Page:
Since coronavirus is still running the world, we gotta dig deep to keep producing content for everyone to read when they’re taking a break from Tiger King. That has led to several “best of” type lists, and this article is no different.
Thanks to a great idea from Nick Kirby, I’m going to assemble the all-Yankee team from 2002 – 2008. Why those years? They nicely mark the end of the late 90’s – early 2000’s dynasty until the 2009 championship team. Sure, the team won the pennant in 2003, but otherwise this group of years is known as the high-offense but no pitching era.
The way I’m going to do this is pick an individual player and season for each position. For example, 2002 Derek Jeter for short stop is what we’re going for.
Catcher was obviously going to be Jorge, and ’03 was clearly his best season. This was his only season above 5 WAR, and he reached his career high in homeruns with 30. An easy pick for sure.
1B: 2002 Jason Giambi – .314/.435/.598, 41 HR, 122 RBI, 175 wRC+, 6.6 WAR
For context, this was the best non-Arod season during this timeframe. People seem to forget how great the Giambino was during his Yankee tenure, probably because he never won a championship. Yankee fans clearly do not appreciate Giambi as shown by this insane poll result:
People hated the contract, but Giambi was easily worth it and then some. Screw defense, dude could mash.
2B: 2002 Alfonso Soriano – .300/.332/.547, 39 HR, 41 SB, 131 wRC+, 5.6 WAR
This was the year Sori came 1 homerun away from a 40-40 season. Did you know Soriano hit 412 homeruns in his career? It seems nobody remembers that but he did. So far this team would suck defensively, much like those early 2000’s Yankees obviously, but this offense is definitely geared for the juiced ball era.
3B: 2007 Alex Rodriguez – .314/.422/.646, 54 HR, 156 RBI, 175 wRC+, 9.6 WAR
This was the easiest pick on the list. In fact, I would argue 2007 Arod was the best Yankee season in the 21st century and it isn’t even close. Reaching just under 10 WAR, Arod was out of his mind this year. On steroids? Sure. Incredible? Still yes.
Justin Morneau beating out Derek Jeter for MVP in 2006 is just criminal. Morneau barely had half the WAR Jeter did. Is Derek Jeter the best player to never win an MVP award? Maybe. Seeing him robbed of one in ’06 sucked at the time and still does.
This was the first pick I made that went against FanGraphs WAR. 2008 Jonny Damon ranks higher, but I’m making the executive decision to go with Matsui instead. Matsui was such an underrated player and it’s always great to get him on one of these lists.
CF: 2002 Bernie Williams – .333/.415/.493, 19 HR, 102 RBI, 146 wRC+, 4.9 WAR
The Core Four has always been a terrible name because it’s really a Fab Five with Bernie. This is the third 2002 entrant so far, and I’m starting to think the 2002 team was pretty damn good.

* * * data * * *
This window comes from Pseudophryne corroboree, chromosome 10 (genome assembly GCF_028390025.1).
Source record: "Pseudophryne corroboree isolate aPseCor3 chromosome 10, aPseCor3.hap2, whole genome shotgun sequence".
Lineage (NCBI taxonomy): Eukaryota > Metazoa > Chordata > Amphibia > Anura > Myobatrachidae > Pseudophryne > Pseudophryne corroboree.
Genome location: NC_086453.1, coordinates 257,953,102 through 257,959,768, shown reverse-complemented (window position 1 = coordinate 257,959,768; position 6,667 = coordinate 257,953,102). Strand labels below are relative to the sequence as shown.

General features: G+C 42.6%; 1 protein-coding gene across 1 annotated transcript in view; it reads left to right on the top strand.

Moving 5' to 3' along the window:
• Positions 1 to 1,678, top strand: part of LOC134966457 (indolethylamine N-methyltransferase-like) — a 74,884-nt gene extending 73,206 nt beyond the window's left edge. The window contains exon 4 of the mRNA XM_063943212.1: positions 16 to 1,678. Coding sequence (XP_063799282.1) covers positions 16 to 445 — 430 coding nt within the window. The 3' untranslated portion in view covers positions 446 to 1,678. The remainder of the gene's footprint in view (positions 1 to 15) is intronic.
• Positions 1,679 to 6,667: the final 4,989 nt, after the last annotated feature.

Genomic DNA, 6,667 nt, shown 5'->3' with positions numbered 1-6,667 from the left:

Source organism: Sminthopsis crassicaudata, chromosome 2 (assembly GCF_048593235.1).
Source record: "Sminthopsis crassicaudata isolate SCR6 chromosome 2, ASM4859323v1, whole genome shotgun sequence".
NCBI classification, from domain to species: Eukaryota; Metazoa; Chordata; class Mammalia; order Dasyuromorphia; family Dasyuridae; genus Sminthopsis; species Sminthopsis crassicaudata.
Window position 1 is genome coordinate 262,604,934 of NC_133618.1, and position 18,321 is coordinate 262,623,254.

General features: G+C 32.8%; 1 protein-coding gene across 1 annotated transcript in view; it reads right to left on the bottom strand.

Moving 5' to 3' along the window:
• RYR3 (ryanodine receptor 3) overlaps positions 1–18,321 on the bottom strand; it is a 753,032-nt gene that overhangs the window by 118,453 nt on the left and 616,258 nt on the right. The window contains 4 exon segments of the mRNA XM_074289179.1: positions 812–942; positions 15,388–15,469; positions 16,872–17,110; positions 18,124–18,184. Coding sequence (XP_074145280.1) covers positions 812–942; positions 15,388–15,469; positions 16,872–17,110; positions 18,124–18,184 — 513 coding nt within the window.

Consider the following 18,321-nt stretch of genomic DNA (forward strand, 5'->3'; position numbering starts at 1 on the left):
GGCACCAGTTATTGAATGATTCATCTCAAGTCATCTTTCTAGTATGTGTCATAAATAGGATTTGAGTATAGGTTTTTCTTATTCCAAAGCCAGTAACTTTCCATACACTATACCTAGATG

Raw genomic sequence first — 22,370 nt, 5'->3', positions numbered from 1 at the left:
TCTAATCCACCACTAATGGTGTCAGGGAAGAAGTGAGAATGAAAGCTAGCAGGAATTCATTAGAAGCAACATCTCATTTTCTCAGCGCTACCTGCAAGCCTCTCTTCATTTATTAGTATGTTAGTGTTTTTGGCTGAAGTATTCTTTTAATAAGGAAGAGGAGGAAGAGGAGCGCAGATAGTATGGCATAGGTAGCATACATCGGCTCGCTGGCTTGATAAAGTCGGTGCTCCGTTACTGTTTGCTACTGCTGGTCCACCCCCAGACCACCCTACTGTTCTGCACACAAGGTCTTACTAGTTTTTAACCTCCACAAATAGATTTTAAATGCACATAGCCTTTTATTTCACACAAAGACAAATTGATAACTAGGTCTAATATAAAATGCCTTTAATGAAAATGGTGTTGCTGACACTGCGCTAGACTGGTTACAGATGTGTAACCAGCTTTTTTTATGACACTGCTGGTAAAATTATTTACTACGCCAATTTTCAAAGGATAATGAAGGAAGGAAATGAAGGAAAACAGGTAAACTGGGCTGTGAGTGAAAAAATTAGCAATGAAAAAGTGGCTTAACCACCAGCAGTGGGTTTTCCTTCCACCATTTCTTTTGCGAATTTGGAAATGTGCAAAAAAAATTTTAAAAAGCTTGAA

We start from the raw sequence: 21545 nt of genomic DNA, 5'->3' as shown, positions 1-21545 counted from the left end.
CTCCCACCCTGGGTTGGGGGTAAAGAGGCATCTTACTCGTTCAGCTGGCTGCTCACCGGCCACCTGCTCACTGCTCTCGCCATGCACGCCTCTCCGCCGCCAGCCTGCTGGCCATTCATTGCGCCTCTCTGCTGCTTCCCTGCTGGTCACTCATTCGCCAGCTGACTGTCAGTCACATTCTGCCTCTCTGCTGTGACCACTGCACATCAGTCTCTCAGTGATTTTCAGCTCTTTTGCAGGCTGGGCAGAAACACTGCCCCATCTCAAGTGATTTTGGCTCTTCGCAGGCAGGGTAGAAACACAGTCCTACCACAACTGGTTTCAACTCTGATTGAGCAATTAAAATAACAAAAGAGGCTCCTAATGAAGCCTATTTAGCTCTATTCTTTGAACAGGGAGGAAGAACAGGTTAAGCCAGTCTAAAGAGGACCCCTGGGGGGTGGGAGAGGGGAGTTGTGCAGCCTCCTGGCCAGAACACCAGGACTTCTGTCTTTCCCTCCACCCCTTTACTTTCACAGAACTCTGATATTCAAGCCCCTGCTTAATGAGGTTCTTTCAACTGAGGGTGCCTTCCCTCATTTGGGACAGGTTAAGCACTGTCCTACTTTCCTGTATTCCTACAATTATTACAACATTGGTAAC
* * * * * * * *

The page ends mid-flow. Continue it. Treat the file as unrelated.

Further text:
RF: 2004 Gary Sheffield – .290/.393/.534, 36 HR, 121 RBI, 141 wRC+, 3.8 WAR
Okay, so this is the worst defensive team of all time but who cares? Arguably the most feared hitter of all-time, Sheff was a monster at the plate. Check out Nick Kirby’s awesome article about Gary Sheffield while you continue to wait out the days until you can leave your home again.
Okay, so Robby wasn’t a DH at all, but the Yankees didn’t have a regular DH for most of this time. What I decided to do was take the next best season for a player I haven’t already used, and that’s 2007 Robby Cano.
SP: 2003 Mike Mussina – 17-8, 214.2 IP, 3.40 ERA, 8.18 K/9, 6.1 WAR
Finally inducted into the HOF last year, Moose was definitely the best pitcher on these early Yankees staffs. His ’02, ’03, and ’06 campaigns are all in the top 5 for Yankee pitchers during this time. Sure, Pettitte gets the glory for his World Series and postseasons and Roger Clemens is quite possibly the greatest pitcher of all-time, but Moose held these teams pitching together.
Mo was the easiest selection as always. He has 7 of the top 8 reliever seasons during this time, and the only way he didn’t have the top 7 was because Tom Gordon threw 90 innings in 2004 (gotta love Joe Torre’s inability to learn inning limits).
2005 remains the lone team not represented on this list. Which is surprising because that was a 95 win team. 2008 only squeaked in because of Mo. I didn’t expect 2002 to be so well-represented because all I remember about that team is losing to the Angels in the ALDS, yet that was a 103 win team that crushed the baseball.
Also, articles like these heavily rely on sites like FanGraphs. Earlier today, David Appelman wrote about the difficulties they are facing during this time. If you enjoy baseball, the Yankees, FanGraphs, or us, please consider helping sites like FanGraphs out if you can. They have infinitely changed the way I think about baseball, and I know I’m not alone in that.